What Do We Value?

Raj Patel & Cedric Brown

Raj Patel & Cedric Brown

Over the course of the last couple of weeks, particularly in the midst of the holiday shopping madness, I’ve spent some thinking about how and what we value. I keep coming back to this question: Do Americans value consumption over citizenship? Believe me, these are not my random thoughts.

It all started with this story on National Public Radio about a 3-D television that would make the Super Bowl a ‘greater’ experience for sport fans. I turned to my husband and was outraged that advances in technology could allow us to watch football practically live in our living rooms, but that we, as a society, did not prioritize preventing voter fraud or providing all people with accessible quality organic food over this experience. It all seemed crazy.

Thankfully, there are people like Raj Patel in the world who are thoughtful about these contradictions and are able to offer some insight on how we can transform this madness. Raj Patel is what my graduate school adviser would call a ‘double-agent’. He worked at the World Bank and International Monetary Fund and is now at the forefront of battling these institutions by calling into question how we come to value goods in our current economic and political configuration. In the ‘The Value of Nothing: How to reshape market society and redefine democracy,’ he asks a simple question: Do we really know what goods and services cost in our society? His response is no and that we really need to wake-up and smell the impact of not knowing this cost soon or we’re going to be in serious trouble.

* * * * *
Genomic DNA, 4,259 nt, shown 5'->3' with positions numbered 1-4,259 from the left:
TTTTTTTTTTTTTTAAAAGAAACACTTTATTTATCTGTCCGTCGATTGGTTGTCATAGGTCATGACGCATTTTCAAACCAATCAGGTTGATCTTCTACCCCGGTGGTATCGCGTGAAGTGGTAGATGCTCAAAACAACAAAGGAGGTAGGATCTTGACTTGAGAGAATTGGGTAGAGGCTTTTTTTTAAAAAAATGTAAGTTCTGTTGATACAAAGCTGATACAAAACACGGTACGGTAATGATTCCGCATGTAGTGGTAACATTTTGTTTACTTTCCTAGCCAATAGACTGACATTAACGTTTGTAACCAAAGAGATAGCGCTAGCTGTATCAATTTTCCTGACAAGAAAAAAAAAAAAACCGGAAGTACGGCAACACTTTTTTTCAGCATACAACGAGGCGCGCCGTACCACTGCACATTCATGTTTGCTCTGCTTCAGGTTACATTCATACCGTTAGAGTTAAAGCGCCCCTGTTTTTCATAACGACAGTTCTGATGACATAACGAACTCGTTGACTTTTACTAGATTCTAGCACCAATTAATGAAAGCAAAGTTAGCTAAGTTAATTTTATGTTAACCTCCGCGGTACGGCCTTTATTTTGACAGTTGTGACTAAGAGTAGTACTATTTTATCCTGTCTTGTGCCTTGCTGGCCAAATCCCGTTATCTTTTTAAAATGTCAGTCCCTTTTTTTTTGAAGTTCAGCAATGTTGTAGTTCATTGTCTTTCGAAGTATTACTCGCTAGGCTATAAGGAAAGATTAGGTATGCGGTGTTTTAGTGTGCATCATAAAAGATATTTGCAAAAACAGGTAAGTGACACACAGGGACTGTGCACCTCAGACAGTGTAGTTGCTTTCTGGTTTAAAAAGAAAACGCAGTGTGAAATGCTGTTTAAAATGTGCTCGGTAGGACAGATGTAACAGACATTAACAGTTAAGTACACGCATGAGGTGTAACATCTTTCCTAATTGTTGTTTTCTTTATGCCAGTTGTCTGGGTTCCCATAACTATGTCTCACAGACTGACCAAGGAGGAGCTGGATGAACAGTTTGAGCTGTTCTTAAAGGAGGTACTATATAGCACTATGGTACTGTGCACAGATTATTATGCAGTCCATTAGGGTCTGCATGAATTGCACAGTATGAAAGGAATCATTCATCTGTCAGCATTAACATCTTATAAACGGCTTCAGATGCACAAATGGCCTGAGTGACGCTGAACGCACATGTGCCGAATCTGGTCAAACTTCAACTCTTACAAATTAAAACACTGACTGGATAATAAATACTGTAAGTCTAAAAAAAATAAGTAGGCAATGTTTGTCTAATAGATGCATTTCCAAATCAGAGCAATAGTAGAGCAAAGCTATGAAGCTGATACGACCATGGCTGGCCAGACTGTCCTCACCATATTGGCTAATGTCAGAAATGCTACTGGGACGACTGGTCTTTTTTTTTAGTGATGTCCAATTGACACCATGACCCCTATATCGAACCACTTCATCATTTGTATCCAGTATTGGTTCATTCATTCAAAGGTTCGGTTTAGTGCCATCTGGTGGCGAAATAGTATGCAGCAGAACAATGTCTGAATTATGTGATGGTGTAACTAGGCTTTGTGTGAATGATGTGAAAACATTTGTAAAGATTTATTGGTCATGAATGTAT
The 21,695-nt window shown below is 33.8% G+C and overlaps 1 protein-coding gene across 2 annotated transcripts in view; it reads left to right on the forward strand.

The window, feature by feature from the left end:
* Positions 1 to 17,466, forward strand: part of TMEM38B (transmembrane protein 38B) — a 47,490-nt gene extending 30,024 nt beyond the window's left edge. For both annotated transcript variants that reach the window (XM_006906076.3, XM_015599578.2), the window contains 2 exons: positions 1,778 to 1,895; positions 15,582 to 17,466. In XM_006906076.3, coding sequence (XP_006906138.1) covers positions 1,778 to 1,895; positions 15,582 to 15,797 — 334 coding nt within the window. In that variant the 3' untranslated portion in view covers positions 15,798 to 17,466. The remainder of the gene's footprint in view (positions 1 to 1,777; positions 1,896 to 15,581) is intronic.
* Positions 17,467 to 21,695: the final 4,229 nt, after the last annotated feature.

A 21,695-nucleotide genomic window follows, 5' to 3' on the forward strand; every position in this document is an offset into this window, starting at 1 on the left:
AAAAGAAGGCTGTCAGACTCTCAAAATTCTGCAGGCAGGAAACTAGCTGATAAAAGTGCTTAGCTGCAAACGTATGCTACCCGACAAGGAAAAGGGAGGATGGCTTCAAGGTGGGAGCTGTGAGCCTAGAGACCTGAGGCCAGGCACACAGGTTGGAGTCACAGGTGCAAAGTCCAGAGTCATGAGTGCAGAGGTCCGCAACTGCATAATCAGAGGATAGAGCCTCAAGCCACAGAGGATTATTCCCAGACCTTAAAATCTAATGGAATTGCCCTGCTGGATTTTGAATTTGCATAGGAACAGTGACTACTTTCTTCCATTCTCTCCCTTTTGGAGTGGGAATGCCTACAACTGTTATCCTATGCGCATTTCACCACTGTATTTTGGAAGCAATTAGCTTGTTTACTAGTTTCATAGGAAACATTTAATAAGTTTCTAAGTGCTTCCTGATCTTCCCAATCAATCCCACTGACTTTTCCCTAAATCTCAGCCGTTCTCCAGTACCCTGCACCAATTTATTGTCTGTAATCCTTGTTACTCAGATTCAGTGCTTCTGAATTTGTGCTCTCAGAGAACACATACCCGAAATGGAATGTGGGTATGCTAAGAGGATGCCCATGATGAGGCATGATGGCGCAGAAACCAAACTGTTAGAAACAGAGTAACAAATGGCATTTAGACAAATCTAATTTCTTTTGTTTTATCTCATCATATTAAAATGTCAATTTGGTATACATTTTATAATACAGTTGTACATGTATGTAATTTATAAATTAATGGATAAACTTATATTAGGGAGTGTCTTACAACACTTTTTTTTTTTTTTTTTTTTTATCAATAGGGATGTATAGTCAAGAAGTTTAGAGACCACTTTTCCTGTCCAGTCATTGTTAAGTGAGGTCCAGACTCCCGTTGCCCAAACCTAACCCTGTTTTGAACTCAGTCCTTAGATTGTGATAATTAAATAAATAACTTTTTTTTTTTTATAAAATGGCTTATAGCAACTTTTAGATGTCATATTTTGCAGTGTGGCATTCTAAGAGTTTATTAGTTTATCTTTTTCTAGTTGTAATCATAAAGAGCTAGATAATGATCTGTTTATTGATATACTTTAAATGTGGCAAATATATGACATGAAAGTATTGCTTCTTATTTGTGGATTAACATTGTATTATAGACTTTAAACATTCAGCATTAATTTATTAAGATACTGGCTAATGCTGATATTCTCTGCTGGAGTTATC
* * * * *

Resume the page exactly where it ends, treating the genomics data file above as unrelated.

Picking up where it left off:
In his recent talks and interviews throughout the Bay Area, he gives the example of knowing the cost of how and what we eat. One in five health care dollars in the United States is spent treating someone who has diabetes. We know that there are food choices that can transform the impact of diabetes, but we do not place a value on trying to eat well nor in staying away from processed sugars or fats. On the contrary, it actually costs more to eat better. He offers the solution of having a tax on goods that we know have less value on our health. Just imagine a soda tax or a juice benefit!  The world is already a little better.

P.S.  from Cedric: I’ve known Raj for about four years through his wife/partner Mini Kahlon, one of my former colleagues at the Level Playing Field Institute.  Lots of brainy pizazz in that family! I’m so proud of him!

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